On June 9 -13th the University of Rhode Island in Narragansett, Rhode Island hosted the U.S. National Cooperative Soil Survey Conference, bringing soil and ecological specialists together to promote the collection and delivery of soil resource information. The National Cooperative Soil Survey (NCSS) is a nationwide partnership of U.S. Federal, regional, State, and local agencies who work to investigate, classify, and disseminate information about soils.
Many attendees expressed interest in using LandPKS as part of a soil information knowledge system to help land managers identify and understand land potential. For example, the LandINFO module provides the tools for thorough identification of soil texture, rock fragment, and soil color as well as characterizing site information such as slope, land use, and soil limitations. Feedback from scientists also included an interest for LandPKS to develop in-app tools to deliver soil survey products based on user soil inputs.
[Featured Image: Soil scientists visit a productive agricultural soil subject to recent coastal erosion. Photo by Jon Andreoni.]
For more information on the soil color module and other features available, check out the details of the current version 3.2 release. The LandPKS app is free and available on the Google Play Store and Apple App Store. The LandPKS app was developed by the LandPKS Team for the Land-Potential Knowledge System (LandPKS) with support largely from USAID and USDA-ARS. Please contact us at email@example.com with any questions, comments, or feedback.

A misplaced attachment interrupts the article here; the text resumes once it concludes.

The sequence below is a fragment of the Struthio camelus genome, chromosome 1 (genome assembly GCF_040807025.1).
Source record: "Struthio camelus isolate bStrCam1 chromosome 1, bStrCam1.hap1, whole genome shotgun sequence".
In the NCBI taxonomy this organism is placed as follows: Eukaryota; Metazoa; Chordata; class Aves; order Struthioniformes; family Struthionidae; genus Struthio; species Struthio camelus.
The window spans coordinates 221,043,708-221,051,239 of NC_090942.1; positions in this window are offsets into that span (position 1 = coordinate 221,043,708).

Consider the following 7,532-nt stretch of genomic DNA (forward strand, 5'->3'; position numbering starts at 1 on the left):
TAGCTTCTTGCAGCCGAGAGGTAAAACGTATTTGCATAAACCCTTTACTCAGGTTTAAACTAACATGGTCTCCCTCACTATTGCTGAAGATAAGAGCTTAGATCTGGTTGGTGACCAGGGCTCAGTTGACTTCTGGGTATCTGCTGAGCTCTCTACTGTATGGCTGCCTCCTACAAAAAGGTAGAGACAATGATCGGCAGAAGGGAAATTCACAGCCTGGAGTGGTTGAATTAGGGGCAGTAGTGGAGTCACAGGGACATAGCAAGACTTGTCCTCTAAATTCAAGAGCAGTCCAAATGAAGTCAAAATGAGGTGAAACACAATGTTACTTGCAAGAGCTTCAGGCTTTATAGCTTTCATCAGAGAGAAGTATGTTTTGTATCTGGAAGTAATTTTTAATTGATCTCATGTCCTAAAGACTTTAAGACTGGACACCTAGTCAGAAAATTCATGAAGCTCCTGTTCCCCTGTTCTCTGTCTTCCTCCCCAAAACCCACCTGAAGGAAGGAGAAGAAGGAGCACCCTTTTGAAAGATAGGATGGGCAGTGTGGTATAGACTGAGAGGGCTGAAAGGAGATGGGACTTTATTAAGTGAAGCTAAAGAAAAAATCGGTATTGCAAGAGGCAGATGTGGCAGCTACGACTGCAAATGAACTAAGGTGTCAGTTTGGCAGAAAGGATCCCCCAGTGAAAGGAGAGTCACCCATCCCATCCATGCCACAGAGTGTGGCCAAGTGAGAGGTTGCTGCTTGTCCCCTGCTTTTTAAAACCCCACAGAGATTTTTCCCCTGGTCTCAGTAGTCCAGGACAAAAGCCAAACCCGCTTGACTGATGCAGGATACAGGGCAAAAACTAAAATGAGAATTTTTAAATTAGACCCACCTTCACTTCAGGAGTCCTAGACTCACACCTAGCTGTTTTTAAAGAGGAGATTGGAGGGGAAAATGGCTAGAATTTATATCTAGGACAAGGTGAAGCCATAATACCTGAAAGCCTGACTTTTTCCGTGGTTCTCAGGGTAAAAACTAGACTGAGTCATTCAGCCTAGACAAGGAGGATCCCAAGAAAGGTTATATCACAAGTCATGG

Dr. Amy Quandt joined the LandPKS project as the Global Coordinator two years ago. At the end of May, we will have to say goodbye to Amy as she moves off to a new position. Starting in August, Amy will be joining the faculty of the Department of Geography at San Diego State University as an Assistant Professor of Environmental Geography. At San Diego State University, Amy is looking forward to continuing her work on the impacts of technology on agricultural productivity and sustainable land management.
During her time with LandPKS, Amy has played a critical role in enhancing the development of the app and worked closely with our partners implementing the app globally. Amy worked on the Land Capability Classification features, as well as the soon-to-be released LandManagement Module. Amy also worked to enhance the LandCover and LandInfo outputs delivered on the phone to users.
Internationally, during her two years with LandPKS Amy has made 7 trips to Africa, including Malawi, Tanzania, Kenya, and Ethiopia. Working with the World Agroforestry Center, Amy helped to hire our Ethiopia and Tanzania Country Coordinators. She has also done extensive pilot testing of the LandPKS app with farmers, land use planners, and pastoralists in Africa.
Amy is sad to leave the LandPKS team but we wish her the best in her future endeavors. You can keep up with her work on her website aquandt.weebly.com.